Children need to hear stories of strong, successful women that challenge the stereotypes that they may have picked up from popular culture.
A liking for gossip has long been seen as a stereotypical female trait.
What national stereotypes do you know? Where do you think these stereotypes come from? Is there ‘a grain of truth’ in any of them? Have you met people who do not fit the stereotype at all?
KIWI QUIZ QUESTION
Brown’s Bay on the North Shore of Auckland is as especially popular place to live for migrants from which country? China / Korea / South Africa
(Copy and paste this url into your web browser to see the video on the TED site. There you can click on 'view interactive transcript' to read at the same time as listening)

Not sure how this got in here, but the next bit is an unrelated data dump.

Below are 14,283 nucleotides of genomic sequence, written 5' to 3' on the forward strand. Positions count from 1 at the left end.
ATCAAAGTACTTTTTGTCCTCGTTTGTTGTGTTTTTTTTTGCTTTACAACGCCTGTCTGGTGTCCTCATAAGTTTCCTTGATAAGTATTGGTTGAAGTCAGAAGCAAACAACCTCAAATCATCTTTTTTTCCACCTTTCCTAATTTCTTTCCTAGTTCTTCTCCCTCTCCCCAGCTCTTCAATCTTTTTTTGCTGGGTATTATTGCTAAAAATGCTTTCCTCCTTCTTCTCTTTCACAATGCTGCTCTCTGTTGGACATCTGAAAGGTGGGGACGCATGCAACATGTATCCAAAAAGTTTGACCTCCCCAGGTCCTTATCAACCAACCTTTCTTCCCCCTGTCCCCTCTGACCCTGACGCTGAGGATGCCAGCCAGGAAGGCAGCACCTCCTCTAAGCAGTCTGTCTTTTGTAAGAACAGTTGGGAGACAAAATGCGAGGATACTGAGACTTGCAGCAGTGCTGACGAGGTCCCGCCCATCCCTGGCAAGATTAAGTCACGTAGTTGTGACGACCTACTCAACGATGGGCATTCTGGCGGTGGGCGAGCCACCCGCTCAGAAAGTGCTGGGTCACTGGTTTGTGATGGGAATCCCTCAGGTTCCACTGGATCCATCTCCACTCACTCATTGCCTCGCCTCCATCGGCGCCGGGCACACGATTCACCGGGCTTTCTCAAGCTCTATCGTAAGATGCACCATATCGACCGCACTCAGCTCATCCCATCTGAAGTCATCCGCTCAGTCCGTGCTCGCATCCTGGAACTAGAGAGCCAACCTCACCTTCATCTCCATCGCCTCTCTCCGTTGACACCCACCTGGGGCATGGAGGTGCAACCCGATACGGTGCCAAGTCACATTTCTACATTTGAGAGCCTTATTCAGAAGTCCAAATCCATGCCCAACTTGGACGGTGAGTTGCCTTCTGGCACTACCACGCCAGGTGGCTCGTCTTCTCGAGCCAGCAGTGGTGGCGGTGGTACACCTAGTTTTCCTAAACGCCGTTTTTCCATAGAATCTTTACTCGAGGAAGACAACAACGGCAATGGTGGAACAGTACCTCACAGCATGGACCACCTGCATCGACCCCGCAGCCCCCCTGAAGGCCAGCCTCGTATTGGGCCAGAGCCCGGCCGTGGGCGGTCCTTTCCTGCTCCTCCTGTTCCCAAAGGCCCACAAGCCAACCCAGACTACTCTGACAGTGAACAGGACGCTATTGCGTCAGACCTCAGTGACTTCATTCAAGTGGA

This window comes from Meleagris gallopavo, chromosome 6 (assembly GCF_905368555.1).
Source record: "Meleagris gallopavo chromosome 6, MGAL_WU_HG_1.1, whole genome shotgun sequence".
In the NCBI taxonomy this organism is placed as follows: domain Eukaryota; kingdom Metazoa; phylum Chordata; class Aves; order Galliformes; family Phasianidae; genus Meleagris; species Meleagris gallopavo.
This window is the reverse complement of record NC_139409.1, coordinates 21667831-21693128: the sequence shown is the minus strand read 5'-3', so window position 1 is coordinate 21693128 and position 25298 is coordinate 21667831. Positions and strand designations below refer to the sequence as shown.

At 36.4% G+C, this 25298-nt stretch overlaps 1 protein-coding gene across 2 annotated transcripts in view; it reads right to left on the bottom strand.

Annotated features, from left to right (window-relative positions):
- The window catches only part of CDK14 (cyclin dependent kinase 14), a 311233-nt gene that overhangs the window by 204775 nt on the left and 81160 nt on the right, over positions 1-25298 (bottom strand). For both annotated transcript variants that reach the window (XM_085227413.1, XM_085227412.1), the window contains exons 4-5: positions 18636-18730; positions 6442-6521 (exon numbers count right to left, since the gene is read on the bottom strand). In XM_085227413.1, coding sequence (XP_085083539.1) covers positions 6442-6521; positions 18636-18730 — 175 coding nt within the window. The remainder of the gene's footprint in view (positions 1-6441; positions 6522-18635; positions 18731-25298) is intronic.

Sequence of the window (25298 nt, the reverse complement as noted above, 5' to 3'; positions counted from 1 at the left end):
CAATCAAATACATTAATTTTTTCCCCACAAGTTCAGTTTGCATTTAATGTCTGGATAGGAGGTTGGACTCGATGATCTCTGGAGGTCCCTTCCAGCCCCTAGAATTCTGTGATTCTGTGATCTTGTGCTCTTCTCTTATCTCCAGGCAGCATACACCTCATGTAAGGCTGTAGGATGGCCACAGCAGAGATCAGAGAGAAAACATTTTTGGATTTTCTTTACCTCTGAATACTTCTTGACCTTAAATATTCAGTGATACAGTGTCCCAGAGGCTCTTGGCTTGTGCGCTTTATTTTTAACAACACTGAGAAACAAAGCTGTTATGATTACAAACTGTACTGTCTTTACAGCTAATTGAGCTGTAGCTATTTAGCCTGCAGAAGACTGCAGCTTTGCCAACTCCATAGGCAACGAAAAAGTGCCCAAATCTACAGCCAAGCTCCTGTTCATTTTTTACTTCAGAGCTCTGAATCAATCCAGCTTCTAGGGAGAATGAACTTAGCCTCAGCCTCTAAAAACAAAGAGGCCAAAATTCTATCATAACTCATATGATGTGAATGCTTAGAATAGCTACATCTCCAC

This is a short presentation by a 16-year old girl called Rosie King from England. She challenges the stereotype about what people with autism are like. Pause the podcast and try to answer the questions below while you watch and listen. Afterwards, you can play the end of the podcast to check your answers.
1) Rosie argues that autism is more __________ than most people think.
SERIOUS / VARIED / DIFFICULT
2) Which character from a Hollywood film do most people think of in relation to autism?
BIRDMAN / SPIDERMAN / RAINMAN
3) At school, Rosie found it difficult to ____________
PAY ATTENTION TO THE LESSON / USE HER IMAGINATION / REMEMBER FACTS AND FIGURES
4) Rosie finds it hard to understand why a lot of people work hard to be _____
NORMAL / SUCCESSFUL / DIFFERENT
5) In what way are Rosie’s younger brother and sister different from her?
THEY DO NOT HAVE AUTISM / THEY DO NOT SPEAK / THEY DO NOT GO TO SCHOOL